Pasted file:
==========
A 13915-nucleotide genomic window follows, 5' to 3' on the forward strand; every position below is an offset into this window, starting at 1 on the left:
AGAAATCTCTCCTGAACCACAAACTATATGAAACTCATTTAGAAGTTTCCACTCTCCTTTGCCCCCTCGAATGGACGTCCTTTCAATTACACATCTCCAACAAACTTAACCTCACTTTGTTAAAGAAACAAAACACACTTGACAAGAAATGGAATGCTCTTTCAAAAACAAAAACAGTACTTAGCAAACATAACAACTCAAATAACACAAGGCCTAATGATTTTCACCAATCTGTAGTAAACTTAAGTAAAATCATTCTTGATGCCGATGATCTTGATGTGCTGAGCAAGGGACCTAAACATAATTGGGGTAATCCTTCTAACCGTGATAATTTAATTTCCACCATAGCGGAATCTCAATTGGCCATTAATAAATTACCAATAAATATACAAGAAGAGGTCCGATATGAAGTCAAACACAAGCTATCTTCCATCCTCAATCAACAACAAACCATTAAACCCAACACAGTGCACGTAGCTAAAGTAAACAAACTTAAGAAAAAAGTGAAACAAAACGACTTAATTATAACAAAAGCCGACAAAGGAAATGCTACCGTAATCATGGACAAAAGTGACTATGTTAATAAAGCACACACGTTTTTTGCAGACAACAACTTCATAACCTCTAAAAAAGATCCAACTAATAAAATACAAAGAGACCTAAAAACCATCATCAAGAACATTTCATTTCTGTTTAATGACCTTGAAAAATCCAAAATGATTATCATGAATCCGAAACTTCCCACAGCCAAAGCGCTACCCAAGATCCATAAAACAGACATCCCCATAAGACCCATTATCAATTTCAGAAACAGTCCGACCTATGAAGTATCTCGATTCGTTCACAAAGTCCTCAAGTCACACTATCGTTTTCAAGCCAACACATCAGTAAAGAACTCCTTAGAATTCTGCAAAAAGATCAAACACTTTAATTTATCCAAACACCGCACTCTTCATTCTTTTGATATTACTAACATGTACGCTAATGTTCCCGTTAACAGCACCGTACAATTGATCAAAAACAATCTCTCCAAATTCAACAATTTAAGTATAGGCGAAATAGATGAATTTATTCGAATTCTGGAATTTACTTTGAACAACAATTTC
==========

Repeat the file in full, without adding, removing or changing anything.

A 13915-nucleotide genomic window follows, 5' to 3' on the forward strand; every position below is an offset into this window, starting at 1 on the left:
AGAAATCTCTCCTGAACCACAAACTATATGAAACTCATTTAGAAGTTTCCACTCTCCTTTGCCCCCTCGAATGGACGTCCTTTCAATTACACATCTCCAACAAACTTAACCTCACTTTGTTAAAGAAACAAAACACACTTGACAAGAAATGGAATGCTCTTTCAAAAACAAAAACAGTACTTAGCAAACATAACAACTCAAATAACACAAGGCCTAATGATTTTCACCAATCTGTAGTAAACTTAAGTAAAATCATTCTTGATGCCGATGATCTTGATGTGCTGAGCAAGGGACCTAAACATAATTGGGGTAATCCTTCTAACCGTGATAATTTAATTTCCACCATAGCGGAATCTCAATTGGCCATTAATAAATTACCAATAAATATACAAGAAGAGGTCCGATATGAAGTCAAACACAAGCTATCTTCCATCCTCAATCAACAACAAACCATTAAACCCAACACAGTGCACGTAGCTAAAGTAAACAAACTTAAGAAAAAAGTGAAACAAAACGACTTAATTATAACAAAAGCCGACAAAGGAAATGCTACCGTAATCATGGACAAAAGTGACTATGTTAATAAAGCACACACGTTTTTTGCAGACAACAACTTCATAACCTCTAAAAAAGATCCAACTAATAAAATACAAAGAGACCTAAAAACCATCATCAAGAACATTTCATTTCTGTTTAATGACCTTGAAAAATCCAAAATGATTATCATGAATCCGAAACTTCCCACAGCCAAAGCGCTACCCAAGATCCATAAAACAGACATCCCCATAAGACCCATTATCAATTTCAGAAACAGTCCGACCTATGAAGTATCTCGATTCGTTCACAAAGTCCTCAAGTCACACTATCGTTTTCAAGCCAACACATCAGTAAAGAACTCCTTAGAATTCTGCAAAAAGATCAAACACTTTAATTTATCCAAACACCGCACTCTTCATTCTTTTGATATTACTAACATGTACGCTAATGTTCCCGTTAACAGCACCGTACAATTGATCAAAAACAATCTCTCCAAATTCAACAATTTAAGTATAGGCGAAATAGATGAATTTATTCGAATTCTGGAATTTACTTTGAACAACAATTTC